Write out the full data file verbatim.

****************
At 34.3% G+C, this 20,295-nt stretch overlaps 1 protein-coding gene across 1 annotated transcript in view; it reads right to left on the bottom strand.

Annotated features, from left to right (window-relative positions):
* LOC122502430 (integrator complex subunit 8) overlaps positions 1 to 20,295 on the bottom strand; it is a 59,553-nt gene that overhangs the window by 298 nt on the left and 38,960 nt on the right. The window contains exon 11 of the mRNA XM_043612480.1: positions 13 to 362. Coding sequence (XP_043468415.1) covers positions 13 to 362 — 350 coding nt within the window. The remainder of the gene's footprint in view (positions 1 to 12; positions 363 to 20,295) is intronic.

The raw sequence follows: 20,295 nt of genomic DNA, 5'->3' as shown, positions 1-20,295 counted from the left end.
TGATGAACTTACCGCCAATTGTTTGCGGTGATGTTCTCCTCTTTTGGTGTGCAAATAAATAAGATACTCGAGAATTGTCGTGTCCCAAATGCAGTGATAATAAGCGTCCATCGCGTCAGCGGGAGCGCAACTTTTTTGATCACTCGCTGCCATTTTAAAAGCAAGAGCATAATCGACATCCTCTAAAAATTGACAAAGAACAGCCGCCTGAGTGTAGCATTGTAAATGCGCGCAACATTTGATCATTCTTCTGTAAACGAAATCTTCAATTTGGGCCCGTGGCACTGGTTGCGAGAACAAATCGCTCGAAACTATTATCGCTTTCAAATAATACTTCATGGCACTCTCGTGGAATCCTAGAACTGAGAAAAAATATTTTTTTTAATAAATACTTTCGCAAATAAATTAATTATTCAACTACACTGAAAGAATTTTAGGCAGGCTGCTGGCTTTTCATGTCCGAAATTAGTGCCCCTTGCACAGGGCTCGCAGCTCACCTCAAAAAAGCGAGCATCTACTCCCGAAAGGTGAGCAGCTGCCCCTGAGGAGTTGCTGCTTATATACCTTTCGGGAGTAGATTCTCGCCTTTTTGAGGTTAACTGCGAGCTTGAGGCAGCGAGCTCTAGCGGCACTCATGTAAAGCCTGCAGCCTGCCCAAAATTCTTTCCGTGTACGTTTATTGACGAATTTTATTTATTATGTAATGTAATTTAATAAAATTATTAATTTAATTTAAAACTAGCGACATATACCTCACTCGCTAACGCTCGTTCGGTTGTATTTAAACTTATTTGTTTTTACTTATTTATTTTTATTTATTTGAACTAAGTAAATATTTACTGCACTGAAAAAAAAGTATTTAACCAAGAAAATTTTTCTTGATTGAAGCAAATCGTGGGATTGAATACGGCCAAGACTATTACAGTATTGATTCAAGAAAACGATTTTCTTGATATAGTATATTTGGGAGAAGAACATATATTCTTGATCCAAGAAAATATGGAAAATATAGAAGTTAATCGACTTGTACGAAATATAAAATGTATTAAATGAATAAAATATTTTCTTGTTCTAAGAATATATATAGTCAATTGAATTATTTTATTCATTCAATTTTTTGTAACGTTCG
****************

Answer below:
At 34.3% G+C, this 20,295-nt stretch overlaps 1 protein-coding gene across 1 annotated transcript in view; it reads right to left on the bottom strand.

Annotated features, from left to right (window-relative positions):
* LOC122502430 (integrator complex subunit 8) overlaps positions 1 to 20,295 on the bottom strand; it is a 59,553-nt gene that overhangs the window by 298 nt on the left and 38,960 nt on the right. The window contains exon 11 of the mRNA XM_043612480.1: positions 13 to 362. Coding sequence (XP_043468415.1) covers positions 13 to 362 — 350 coding nt within the window. The remainder of the gene's footprint in view (positions 1 to 12; positions 363 to 20,295) is intronic.

The raw sequence follows: 20,295 nt of genomic DNA, 5'->3' as shown, positions 1-20,295 counted from the left end.
TGATGAACTTACCGCCAATTGTTTGCGGTGATGTTCTCCTCTTTTGGTGTGCAAATAAATAAGATACTCGAGAATTGTCGTGTCCCAAATGCAGTGATAATAAGCGTCCATCGCGTCAGCGGGAGCGCAACTTTTTTGATCACTCGCTGCCATTTTAAAAGCAAGAGCATAATCGACATCCTCTAAAAATTGACAAAGAACAGCCGCCTGAGTGTAGCATTGTAAATGCGCGCAACATTTGATCATTCTTCTGTAAACGAAATCTTCAATTTGGGCCCGTGGCACTGGTTGCGAGAACAAATCGCTCGAAACTATTATCGCTTTCAAATAATACTTCATGGCACTCTCGTGGAATCCTAGAACTGAGAAAAAATATTTTTTTTAATAAATACTTTCGCAAATAAATTAATTATTCAACTACACTGAAAGAATTTTAGGCAGGCTGCTGGCTTTTCATGTCCGAAATTAGTGCCCCTTGCACAGGGCTCGCAGCTCACCTCAAAAAAGCGAGCATCTACTCCCGAAAGGTGAGCAGCTGCCCCTGAGGAGTTGCTGCTTATATACCTTTCGGGAGTAGATTCTCGCCTTTTTGAGGTTAACTGCGAGCTTGAGGCAGCGAGCTCTAGCGGCACTCATGTAAAGCCTGCAGCCTGCCCAAAATTCTTTCCGTGTACGTTTATTGACGAATTTTATTTATTATGTAATGTAATTTAATAAAATTATTAATTTAATTTAAAACTAGCGACATATACCTCACTCGCTAACGCTCGTTCGGTTGTATTTAAACTTATTTGTTTTTACTTATTTATTTTTATTTATTTGAACTAAGTAAATATTTACTGCACTGAAAAAAAAGTATTTAACCAAGAAAATTTTTCTTGATTGAAGCAAATCGTGGGATTGAATACGGCCAAGACTATTACAGTATTGATTCAAGAAAACGATTTTCTTGATATAGTATATTTGGGAGAAGAACATATATTCTTGATCCAAGAAAATATGGAAAATATAGAAGTTAATCGACTTGTACGAAATATAAAATGTATTAAATGAATAAAATATTTTCTTGTTCTAAGAATATATATAGTCAATTGAATTATTTTATTCATTCAATTTTTTGTAACGTTCG